Two plays about “command rape” – in war and in the office

LOS ANGELES – Two new productions take on war in different forms – on the battlefield in ancient and modern times, and in the office suites – and both feature “command rapes” at their center, ravages committed where there’s a significant imbalance of power relations and no real possibility of consent.

Let’s start chronologically with Ajax in Iraq. Of an estimated 123 plays Sophocles (c. 496-406 BCE) is said to have written, only seven, all tragedies, remain extant. Ajax is the earliest of these, written c. 439 BCE. It treats a heroic warrior who is driven mad – by the gods, of course – in one of the many Greek wars whose details are forgotten by all but scholars. And even the historians debate what those wars were really about – surely not about Helen of Troy, “the face that launched a thousand ships.”

Ajax in Iraq brilliantly mashes together the 2500-year-old drama with a modern reiteration under the hot sun of present-day Iraq, where A.J. (Courtney Munch) is a female soldier recently integrated into full combat roles in our new gender-neutral U.S. military. Although the play by Ellen McLaughlin is only about 90 minutes long without intermission, we get a full measure of both the ancient tragedy and the contemporary allegory that riffs off it.

Ajax (Aaron Hendry) takes on a mistress Tecmessa (Alina Bolshakova) from a nation he has subdued, forcibly raping her within earshot of his confused co-combatants, who feel paralyzed to act in defiance of their glorified commander. In time, Tecmessa bears him a son and remains loyal, if for no other reason than that if she loses him she and her son would become slaves.

But Ajax is taking his military leadership to ever more violent extremes. It’s hardly enough to slaughter soldiers and civilians wholesale with no eye to honor or justice. At its height his madness becomes psychopathic as he kills the creatures in every shepherd’s flock that he can find.

Sophocles’ Ajax is perhaps the first clear case of Post-Traumatic Stress Disorder (PTSD) in literature.

Out of a clutch of forlorn soldiers barely knowing what the hell they are doing in Iraq after so many years of mission drift, A.J. distinguishes herself by singlehandedly hauling out the bodies of her mates after an explosion traps them inside a pile of rubble. Without even a passing thought of self-preservation, she brings all her comrades out to safety and receives the gratitude and honors of her crew. How does her Commanding Sergeant (James Bane) congratulate her? By viciously, mercilessly raping her to show her who is top dog in this company. Like her Sophoclean namesake, she too loses her mind in a paroxysm of rage against the poor animals belonging to the Iraqi peasants who should be grateful that the U.S. has come to “liberate” them.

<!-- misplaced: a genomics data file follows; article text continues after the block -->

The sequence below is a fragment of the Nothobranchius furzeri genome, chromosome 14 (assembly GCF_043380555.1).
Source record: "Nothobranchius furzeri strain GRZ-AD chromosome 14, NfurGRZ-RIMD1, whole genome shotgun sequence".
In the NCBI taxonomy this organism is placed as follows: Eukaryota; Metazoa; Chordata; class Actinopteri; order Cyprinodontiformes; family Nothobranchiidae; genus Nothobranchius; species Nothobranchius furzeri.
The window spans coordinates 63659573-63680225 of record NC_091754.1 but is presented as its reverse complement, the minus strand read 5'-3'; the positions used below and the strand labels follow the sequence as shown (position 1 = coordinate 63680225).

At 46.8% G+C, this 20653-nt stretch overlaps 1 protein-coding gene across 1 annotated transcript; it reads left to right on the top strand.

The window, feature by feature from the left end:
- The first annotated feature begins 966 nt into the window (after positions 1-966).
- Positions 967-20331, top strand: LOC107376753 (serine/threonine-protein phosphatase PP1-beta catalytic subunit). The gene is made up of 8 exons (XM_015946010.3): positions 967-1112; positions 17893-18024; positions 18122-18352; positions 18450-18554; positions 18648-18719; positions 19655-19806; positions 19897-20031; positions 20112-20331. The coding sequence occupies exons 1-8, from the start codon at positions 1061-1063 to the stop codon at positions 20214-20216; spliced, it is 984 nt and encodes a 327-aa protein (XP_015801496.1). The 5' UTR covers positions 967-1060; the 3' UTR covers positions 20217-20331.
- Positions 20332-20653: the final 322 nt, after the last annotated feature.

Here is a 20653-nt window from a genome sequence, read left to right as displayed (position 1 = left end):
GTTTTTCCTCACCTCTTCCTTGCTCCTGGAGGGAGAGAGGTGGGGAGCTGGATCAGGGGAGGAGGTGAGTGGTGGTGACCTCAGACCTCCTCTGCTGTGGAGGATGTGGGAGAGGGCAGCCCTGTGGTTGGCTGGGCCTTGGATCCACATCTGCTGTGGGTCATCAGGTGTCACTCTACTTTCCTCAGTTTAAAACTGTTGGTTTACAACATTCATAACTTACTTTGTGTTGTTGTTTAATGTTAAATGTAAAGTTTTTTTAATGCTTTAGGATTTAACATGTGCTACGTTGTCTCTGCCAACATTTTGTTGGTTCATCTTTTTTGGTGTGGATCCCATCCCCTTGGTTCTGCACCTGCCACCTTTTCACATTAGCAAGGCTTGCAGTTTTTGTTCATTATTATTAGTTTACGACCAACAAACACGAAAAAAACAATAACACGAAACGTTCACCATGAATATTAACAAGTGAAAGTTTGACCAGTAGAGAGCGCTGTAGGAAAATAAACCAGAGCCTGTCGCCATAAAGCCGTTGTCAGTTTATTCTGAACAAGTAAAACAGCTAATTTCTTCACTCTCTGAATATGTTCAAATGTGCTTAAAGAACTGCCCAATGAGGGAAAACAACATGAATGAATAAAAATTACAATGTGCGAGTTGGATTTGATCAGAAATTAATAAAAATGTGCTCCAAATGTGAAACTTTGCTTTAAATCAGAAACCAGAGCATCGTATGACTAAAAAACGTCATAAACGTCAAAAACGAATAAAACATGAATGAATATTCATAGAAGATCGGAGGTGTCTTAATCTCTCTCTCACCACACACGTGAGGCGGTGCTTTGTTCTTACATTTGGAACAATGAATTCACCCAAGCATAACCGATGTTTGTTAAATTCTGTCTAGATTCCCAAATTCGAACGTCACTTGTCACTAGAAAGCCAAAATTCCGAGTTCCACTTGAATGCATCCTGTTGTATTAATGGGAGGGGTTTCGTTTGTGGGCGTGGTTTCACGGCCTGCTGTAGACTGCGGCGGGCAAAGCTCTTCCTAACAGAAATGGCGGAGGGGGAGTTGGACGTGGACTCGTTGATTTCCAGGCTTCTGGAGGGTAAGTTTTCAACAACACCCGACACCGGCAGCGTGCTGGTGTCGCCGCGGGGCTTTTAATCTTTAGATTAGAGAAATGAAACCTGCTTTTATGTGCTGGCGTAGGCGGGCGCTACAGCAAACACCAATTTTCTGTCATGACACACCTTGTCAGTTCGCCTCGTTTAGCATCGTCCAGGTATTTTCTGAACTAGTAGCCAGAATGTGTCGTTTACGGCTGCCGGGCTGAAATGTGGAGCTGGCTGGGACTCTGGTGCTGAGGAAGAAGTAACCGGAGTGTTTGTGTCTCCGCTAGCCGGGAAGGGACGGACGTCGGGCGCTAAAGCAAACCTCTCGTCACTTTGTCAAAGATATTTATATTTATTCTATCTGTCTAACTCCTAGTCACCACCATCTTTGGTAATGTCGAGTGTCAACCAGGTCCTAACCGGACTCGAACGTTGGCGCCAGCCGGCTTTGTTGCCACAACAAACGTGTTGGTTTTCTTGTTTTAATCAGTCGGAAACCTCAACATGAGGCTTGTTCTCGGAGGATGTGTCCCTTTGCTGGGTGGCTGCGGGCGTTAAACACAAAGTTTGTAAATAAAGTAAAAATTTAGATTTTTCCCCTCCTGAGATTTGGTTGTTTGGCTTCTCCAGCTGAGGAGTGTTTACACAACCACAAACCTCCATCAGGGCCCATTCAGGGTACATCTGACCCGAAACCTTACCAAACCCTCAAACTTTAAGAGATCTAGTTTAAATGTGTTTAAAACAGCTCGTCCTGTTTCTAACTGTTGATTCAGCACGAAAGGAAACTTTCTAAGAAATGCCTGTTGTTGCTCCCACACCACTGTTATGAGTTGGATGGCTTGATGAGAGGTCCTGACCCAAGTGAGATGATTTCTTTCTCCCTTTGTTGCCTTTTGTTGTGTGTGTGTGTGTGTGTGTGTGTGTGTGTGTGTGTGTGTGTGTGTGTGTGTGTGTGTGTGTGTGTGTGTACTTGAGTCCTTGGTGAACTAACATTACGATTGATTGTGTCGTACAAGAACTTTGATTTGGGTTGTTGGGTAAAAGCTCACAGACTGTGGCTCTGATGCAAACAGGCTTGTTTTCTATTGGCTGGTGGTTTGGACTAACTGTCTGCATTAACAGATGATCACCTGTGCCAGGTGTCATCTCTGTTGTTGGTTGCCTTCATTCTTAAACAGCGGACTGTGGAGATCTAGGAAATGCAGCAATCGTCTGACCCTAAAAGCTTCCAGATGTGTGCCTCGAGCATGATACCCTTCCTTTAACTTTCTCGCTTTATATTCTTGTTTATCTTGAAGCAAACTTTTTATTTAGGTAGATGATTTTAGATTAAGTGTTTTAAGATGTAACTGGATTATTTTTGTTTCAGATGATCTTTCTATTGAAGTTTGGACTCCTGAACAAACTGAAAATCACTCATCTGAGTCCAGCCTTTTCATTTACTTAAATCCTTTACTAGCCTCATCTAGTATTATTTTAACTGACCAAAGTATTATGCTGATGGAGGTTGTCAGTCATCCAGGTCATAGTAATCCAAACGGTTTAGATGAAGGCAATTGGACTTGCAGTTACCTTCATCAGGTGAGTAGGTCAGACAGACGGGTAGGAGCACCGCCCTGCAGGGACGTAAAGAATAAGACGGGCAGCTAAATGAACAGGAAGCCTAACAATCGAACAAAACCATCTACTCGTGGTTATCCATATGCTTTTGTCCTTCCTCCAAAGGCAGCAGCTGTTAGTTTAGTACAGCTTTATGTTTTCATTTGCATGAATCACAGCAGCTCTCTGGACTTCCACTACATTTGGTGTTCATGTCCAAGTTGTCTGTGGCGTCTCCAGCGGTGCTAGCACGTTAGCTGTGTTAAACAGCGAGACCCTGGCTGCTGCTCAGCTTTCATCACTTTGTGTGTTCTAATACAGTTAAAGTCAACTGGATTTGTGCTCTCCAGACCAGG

All the while, the serene goddess Athena (Joanna Bateman) reflects on the raw scene with wise, sardonic remove, as if the gods too are incapacitated in the face of the numberless pointless atrocities committed by these crazed, vengeful mortals. “The difference between you and someone who can do unspeakable things?” she asks rhetorically to the audience. “Not so great.”

In every way Ajax in Iraq is a consummate collective victory by the Not Man Apart Physical Theatre Ensemble. The high-energy 15-member cast starts off with a ballet of rhythmic military exercises, and except for a few lulls of card-playing and gossiping among the troops, it’s an athletic event throughout, directed with an ever-present sense of doom and terror by John Farmanesh-Bocca. Music plays almost constantly (sound design by Adam Phalen), making this, in the original Greek sense, a “melodrama,” theatre accompanied by music.

Many Americans are alienated from these wars we fight. A play like this reminds us it’s not over yet for our soldiers. Any of these “heroes” may be coming home as profoundly damaged souls in need of the best possible psychological care they can get – and often do not. It’s appropriate to remember that two ex-soldiers, one from the war in Afghanistan and one from Iraq, were the U.S. military-trained sharpshooters who recently unleashed their rage by killing policemen in Dallas and Baton Rouge.